Today is Thursday, Sept. 6, the 249th day of 2018. There are 116 days left in the year.

On Sept. 6, 1997, a public funeral was held for Princess Diana at Westminster Abbey in London, six days after her death in a car crash in Paris.

In 1901, President William McKinley was shot and mortally wounded by anarchist Leon Czolgosz at the Pan-American Exposition in Buffalo, New York. (McKinley died eight days later; Czolgosz was executed on Oct. 29.)

In 1909, American explorer Robert Peary sent a telegram from Indian Harbor, Labrador, announcing that he had reached the North Pole five months earlier.

In 1943, 79 people were killed when a New York-bound Pennsylvania Railroad train derailed and crashed in Philadelphia.

In 1944, during World War II, the British government relaxed blackout restrictions and suspended compulsory training for the Home Guard.

In 1970, Palestinian guerrillas seized control of three U.S.-bound jetliners. (Two were later blown up on the ground in Jordan, along with a London-bound plane hijacked on Sept. 9; the fourth plane was destroyed on the ground in Egypt. No hostages were harmed.)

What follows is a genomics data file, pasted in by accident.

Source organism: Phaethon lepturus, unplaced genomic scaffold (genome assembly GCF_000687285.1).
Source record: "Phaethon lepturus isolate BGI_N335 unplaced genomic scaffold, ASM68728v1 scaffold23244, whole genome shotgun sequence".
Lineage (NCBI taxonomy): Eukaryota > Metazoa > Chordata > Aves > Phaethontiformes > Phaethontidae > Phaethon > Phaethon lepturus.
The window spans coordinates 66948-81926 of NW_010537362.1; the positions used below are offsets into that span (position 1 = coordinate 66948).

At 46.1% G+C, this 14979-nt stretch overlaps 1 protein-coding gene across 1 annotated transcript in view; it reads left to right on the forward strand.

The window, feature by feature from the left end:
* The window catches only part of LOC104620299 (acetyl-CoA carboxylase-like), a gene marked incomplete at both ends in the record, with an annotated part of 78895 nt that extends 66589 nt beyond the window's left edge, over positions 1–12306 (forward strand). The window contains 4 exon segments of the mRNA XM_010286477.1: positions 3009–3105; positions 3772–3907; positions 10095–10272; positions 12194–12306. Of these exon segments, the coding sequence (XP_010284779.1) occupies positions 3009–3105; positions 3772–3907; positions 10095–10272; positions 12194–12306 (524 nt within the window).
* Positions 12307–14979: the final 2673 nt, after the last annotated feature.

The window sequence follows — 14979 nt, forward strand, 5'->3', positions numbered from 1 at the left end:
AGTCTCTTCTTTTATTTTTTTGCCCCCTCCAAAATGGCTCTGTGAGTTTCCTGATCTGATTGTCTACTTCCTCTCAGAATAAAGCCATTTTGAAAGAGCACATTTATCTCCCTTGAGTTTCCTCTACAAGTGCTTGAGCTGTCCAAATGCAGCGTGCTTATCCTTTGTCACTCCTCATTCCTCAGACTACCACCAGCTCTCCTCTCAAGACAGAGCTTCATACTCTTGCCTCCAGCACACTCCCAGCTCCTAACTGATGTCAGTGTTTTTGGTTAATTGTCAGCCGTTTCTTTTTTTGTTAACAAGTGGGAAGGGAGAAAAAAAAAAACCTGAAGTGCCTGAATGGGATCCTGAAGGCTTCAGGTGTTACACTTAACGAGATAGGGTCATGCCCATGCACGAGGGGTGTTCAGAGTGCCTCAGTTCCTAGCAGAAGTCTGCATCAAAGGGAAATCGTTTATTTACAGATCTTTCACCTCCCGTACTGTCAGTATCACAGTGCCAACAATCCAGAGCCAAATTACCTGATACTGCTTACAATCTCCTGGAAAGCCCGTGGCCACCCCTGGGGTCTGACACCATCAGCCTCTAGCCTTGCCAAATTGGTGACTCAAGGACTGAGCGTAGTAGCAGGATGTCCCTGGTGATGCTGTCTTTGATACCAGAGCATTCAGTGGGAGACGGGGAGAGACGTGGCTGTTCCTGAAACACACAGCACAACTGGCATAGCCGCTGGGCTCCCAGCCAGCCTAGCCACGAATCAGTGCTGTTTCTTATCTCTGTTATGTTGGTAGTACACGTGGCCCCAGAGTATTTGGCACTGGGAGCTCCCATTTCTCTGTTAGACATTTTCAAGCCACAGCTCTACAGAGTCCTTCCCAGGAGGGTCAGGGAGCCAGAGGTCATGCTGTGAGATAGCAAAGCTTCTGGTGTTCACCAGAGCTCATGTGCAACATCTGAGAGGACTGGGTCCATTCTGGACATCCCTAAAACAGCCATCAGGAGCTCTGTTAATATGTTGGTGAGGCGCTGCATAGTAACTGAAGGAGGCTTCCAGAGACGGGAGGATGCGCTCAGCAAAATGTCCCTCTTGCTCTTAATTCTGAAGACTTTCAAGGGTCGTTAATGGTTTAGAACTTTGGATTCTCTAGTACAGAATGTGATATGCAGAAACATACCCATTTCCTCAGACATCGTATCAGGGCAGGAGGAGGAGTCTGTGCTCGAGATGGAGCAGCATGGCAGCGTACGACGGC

In 1972, the Summer Olympics resumed in Munich, West Germany, a day after the deadly hostage crisis that claimed the lives of eleven Israelis and five Arab abductors.

In 1975, 18-year-old tennis star Martina Navratilova of Czechoslovakia, in New York for the U.S. Open, requested political asylum in the United States.

In 1985, all 31 people aboard a Midwest Express Airlines DC-9 were killed when the Atlanta-bound jetliner crashed just after takeoff from Milwaukee's Mitchell Field.

In 1995, Baltimore Orioles shortstop Cal Ripken broke Lou Gehrig's record by playing his 2,131st consecutive game.

In 1997, weeping masses gathered in Calcutta, India, to pay homage to Mother Teresa, who had died the day before at age 87.

In 2002, meeting outside Washington, D.C. for only the second time since 1800, Congress convened in New York to pay homage to the victims and heroes of September 11.

In 2006, President George W. Bush acknowledged for the first time that the CIA was running secret prisons overseas and said tough interrogation had forced terrorist leaders to reveal plots to attack the United States and its allies.